Close communication and collaboration with an academic advisor is half the battle when it comes to completing your degree and going beyond that. This choice goes beyond matching research interests; it’s about aligning with mentorship styles, understanding mutual expectations, and creating a bond that can benefit both participants. An ideal PI doesn’t just guide your research but nurtures your growth, ensuring you’re not alone. But how exactly do you make that choice?

Reddit Users Share Experiences of Surviving a Toxic PhD Advisor
Source: Freepik.com

Alex Maya-Romero, who works at the Johns Hopkins School of Medicine, shares her point of view. She stresses that navigating a student’s academic journey requires a guide that aligns not just with your research interests but with your core values and unique challenges. A suitable PI (short for Principal Investigator) can catalyze your ascent, while the wrong one can completely blow it. The alignment between a trainee and their PI should go beyond the number of publications and delve deeper into the mentorship.

“Whether you are an undergraduate, postbaccalaureate, graduate student, or postdoc, the primary goal of that step in your training is to catapult you into the next stage of your career journey”, says Alex Maya-Romero.

Here are some of her recommendations for selecting the right PI:

  1. Self-reflection is Crucial: Before diving into lab choices, reflect on what is essential for your growth and what environment you thrive in. Don’t be swayed solely by the allure of renowned science; the mentorship aspect is just as pivotal.
  2. Understand Unique Challenges: UIS, women, LGBTQ+, and disabled students often encounter specific hurdles in academia. It’s crucial to find a PI that comprehends these unique challenges and offers an empathetic and supportive environment. Remember, true inclusion transcends numbers, aiming for a genuine sense of belonging.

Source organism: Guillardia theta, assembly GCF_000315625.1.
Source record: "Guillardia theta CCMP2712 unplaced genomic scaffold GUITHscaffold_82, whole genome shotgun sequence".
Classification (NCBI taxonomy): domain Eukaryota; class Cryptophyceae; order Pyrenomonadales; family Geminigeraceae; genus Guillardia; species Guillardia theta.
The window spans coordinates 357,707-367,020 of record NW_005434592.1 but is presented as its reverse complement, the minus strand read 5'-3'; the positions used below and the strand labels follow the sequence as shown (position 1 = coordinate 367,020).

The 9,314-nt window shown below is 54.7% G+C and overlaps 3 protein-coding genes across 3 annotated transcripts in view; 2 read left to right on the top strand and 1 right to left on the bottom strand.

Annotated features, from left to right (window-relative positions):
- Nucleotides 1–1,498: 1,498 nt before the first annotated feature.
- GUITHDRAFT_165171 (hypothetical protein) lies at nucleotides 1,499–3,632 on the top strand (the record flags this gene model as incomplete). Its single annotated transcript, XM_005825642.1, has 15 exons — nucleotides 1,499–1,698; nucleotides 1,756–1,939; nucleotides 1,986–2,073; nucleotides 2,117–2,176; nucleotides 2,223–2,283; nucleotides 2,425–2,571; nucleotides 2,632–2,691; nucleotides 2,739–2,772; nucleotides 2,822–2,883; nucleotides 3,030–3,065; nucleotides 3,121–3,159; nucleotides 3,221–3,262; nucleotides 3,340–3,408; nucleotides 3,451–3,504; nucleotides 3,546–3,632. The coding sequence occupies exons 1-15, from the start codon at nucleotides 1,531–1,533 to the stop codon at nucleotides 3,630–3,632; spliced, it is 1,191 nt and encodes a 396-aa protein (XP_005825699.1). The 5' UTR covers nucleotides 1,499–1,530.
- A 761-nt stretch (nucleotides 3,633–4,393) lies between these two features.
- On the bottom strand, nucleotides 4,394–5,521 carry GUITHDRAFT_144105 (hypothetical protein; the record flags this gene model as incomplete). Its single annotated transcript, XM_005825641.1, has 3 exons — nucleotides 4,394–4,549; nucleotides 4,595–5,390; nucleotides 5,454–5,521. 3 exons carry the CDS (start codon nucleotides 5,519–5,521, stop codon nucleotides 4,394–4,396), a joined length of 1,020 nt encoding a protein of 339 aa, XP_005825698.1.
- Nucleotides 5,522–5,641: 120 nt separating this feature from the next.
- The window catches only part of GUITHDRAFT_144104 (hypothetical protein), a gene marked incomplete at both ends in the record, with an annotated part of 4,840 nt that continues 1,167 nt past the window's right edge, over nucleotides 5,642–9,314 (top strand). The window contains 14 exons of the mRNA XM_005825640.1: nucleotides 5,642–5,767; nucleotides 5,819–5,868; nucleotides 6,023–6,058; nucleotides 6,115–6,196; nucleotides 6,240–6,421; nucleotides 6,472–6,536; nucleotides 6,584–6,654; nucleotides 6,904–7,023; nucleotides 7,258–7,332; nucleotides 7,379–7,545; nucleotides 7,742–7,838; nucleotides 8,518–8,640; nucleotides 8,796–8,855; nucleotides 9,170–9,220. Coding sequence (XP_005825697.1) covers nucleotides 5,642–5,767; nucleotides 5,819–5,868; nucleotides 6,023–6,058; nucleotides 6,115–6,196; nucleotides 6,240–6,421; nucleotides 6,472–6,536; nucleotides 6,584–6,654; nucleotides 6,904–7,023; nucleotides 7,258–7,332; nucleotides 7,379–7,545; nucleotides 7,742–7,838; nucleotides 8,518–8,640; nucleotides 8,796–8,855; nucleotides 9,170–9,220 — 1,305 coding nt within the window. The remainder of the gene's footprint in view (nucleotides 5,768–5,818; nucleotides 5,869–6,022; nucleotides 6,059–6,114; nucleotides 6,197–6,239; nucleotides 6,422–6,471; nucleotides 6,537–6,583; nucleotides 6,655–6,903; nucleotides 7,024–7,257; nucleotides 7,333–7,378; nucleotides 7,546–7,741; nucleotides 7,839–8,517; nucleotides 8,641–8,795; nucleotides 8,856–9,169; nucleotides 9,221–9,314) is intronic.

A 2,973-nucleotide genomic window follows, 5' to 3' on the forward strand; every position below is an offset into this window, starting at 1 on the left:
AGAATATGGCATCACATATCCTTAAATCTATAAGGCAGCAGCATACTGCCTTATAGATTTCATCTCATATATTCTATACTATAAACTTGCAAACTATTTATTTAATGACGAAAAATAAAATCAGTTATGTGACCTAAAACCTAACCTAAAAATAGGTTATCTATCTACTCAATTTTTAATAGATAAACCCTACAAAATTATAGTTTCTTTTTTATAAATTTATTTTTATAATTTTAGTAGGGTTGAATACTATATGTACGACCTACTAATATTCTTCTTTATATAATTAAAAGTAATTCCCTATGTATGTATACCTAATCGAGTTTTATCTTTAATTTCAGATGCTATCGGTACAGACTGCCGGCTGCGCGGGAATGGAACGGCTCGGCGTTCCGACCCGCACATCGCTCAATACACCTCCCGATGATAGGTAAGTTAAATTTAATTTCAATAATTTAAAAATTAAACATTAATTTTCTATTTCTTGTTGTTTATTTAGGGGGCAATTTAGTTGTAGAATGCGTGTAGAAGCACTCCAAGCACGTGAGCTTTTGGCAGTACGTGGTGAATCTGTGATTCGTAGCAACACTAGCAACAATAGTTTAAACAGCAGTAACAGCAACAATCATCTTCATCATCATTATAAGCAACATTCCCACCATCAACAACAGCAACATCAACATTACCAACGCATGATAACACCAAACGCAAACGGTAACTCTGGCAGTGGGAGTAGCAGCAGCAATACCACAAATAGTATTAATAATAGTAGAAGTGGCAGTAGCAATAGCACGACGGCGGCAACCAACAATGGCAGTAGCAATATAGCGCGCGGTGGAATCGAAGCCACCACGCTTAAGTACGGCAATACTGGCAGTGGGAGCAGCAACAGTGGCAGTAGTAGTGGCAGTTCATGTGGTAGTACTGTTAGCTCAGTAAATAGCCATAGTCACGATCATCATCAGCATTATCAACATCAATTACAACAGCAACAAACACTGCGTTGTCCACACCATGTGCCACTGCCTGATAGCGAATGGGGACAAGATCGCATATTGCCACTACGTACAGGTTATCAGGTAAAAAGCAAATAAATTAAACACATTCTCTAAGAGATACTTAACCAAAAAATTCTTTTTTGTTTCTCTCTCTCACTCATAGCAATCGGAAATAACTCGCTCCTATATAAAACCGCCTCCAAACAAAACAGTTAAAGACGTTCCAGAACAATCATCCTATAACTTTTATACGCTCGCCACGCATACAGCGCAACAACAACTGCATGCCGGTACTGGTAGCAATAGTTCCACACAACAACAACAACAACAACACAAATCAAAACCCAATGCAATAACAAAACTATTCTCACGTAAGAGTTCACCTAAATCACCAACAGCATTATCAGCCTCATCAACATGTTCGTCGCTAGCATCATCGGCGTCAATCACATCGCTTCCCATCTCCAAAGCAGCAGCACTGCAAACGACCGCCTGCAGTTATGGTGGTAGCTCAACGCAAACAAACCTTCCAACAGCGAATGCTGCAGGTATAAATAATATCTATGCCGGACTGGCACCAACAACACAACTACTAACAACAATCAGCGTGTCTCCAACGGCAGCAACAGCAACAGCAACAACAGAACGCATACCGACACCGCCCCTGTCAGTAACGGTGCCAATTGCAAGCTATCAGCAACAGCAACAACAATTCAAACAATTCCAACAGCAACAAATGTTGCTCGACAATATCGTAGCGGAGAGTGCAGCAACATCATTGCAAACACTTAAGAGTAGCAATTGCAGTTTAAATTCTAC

3. Engage with Past Trainees Strategically: A vague “How is Dr. X?” won’t suffice. Seek out detailed answers by posing precise questions, such as how supportive the PI is of extracurricular activities, their openness to new ideas, or their assistance during personal crises.
  4. Scrutinize the PI’s Online Presence: A lab’s website, the PI’s involvement in campus organizations, their seminars, and their credit allocation to trainees during presentations can offer valuable insights into their mentoring style and the lab environment.
  5. Seminar Observations Matter: Attending a PI’s seminars can give you a glimpse into their teaching style, interaction dynamics, and receptiveness to questions and suggestions, subtly hinting at the lab’s culture.

While these points are guiding lights in your quest, remember that any one of them shouldn’t overshadow the rest. Every lab and PI brings unique strengths to the table. It’s about engaging with those strengths and your aspirations, ensuring a fruitful working environment.

But What If You Already Made Your Choice and It Was Wrong?

The post quickly triggered many users, since they had similar experiences with their PIs. People shared some advice for the original author, strongly suggesting they should try and get out as soon as possible.

One of the commenters stressed that with such credentials, OP should not have any problems with further employment.